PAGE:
Role of the Classroom Teacher
If you are a classroom teacher and have a student in your class who is blind or visually impaired, you may wonder how you will meet the student's needs. Here you will find information about your role and how you will get support from a Teacher of Students with Visual Impairments.
By: Carmen Willings
Updated August 4, 2019
If you have never worked with a student with a visual impairment, you may be apprehensive about having a student with a visual impairment in your class. Even if you have worked with a student with a visual impairment, in the past, you need to understand that each student is unique and will have different needs. Even students with the same visual diagnosis they will have different visual abilities and will have different backgrounds, and have different academic abilities and experiences.
The classroom teacher is responsible for instructing the student in the core curriculum as well as collaborating with the Teacher of Students with Visual Impairments (TVI) and other support staff to ensure that the student's unique needs are being met.
The role of the classroom teacher is to manage the classroom in a manner that meets the individual needs of each student in the class. This includes promoting learning and supplementing activities, coordinating and collaborating with support staff, using a variety of teaching approaches, and adapting instruction to include all students. The classroom teacher is in charge of each student's overall academic program.
As the general education teacher, the classroom teacher is responsible for teaching the core curriculum (literacy, mathematics, science, social studies, and so forth). The TVI does not duplicate what the classroom teacher will teach but teaches the students the knowledge and skills they need to participate in the classroom. The TVI will instruct the student in specialized areas and skills that are related to their visual impairments and are important for their educational success, such as braille reading and writing, using assistive devices, and skills for independent living. Int he visual impairment field, these are some of the areas that are known as the Expanded Core Curriculum (ECC).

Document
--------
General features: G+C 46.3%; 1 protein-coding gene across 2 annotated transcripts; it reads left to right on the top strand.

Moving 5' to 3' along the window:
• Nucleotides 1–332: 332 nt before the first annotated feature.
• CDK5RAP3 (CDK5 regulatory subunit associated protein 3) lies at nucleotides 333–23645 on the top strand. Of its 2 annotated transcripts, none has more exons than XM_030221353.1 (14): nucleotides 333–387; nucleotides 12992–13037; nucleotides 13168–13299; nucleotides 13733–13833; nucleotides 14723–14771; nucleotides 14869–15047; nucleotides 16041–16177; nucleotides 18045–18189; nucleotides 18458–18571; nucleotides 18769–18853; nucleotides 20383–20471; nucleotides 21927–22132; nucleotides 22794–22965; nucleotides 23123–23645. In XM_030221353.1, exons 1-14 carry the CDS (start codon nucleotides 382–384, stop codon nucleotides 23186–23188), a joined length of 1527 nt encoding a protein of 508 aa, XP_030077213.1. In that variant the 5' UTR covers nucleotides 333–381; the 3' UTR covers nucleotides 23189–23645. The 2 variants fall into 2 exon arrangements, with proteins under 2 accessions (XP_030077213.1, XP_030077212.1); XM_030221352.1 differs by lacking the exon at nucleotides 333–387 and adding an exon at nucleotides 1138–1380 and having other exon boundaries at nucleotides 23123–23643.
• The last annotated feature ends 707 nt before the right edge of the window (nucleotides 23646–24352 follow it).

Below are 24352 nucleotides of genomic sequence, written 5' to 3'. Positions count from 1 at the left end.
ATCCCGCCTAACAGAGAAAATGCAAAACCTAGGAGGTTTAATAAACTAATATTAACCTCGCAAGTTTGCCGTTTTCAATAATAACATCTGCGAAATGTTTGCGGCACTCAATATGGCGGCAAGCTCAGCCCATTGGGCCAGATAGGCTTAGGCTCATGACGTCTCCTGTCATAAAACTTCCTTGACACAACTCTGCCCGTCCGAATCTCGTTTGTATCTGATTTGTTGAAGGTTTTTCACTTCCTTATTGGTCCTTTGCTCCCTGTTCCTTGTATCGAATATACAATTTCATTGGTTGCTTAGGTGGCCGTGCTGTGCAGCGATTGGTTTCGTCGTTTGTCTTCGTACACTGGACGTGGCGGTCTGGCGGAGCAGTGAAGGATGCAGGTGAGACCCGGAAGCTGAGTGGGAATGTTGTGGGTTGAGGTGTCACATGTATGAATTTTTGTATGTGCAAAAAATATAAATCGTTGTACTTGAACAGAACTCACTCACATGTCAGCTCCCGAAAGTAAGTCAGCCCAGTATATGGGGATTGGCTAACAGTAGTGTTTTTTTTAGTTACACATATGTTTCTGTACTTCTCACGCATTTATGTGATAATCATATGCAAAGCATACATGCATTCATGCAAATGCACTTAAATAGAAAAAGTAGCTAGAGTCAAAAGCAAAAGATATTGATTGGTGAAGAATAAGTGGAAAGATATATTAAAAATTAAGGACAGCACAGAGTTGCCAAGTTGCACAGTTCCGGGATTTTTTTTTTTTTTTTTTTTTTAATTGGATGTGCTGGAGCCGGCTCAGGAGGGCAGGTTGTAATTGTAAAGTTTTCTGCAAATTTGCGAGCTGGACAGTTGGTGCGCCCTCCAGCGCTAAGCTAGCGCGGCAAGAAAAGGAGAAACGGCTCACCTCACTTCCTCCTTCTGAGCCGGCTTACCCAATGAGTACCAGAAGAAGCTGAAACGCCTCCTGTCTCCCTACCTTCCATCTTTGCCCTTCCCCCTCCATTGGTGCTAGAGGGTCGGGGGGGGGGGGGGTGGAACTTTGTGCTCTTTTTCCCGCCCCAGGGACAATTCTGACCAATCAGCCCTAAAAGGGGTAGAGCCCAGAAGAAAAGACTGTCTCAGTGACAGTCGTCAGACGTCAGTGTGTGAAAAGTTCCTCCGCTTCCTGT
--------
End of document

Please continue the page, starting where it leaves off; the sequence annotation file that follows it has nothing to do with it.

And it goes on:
Communication between the classroom teacher and the TVI is critical. Discussing upcoming lessons well in advance will allow discussions on adaptations and adaptations that will be needed to access instruction. It is also critical to provide the TVI with materials promptly for the TVI to adapt the materials into an accessible format.
If the student has a paraprofessional it is imperative for the classroom teacher to continue to have direct interactions with the student. Although the paraprofessional can reinforce instruction, the paraprofessional is typically not a certified teacher and it is the teacher's responsibility to be aware of the students understanding of content. It is also important to provide the paraprofessional with clear guidelines and discuss as a team, what accommodations are acceptable.
IDEA is a Federal law that ensures each student with a disability receives a free appropriate public education (FAPE) to meet his or her unique learning needs. Under federal law, students with visual impairments are guaranteed to have the same opportunities for education following the regular curriculum with the necessary supports and services to students ages 3 through age 18 or 21. In general, a district is obligated to provide each qualifying child with a program that meets the child’s unique needs. The primary way of providing a FAPE is through an Individualized Education Program (IEP). The IEP must include a comprehensive statement of the child’s unique educational needs, along with a description of the education and related services to which the child is entitled. As the general education teacher, it is important for you to provide information on the student’s classroom performance, how the student’s disability negatively impact them as well as which accommodations the student uses and what helps them be successful.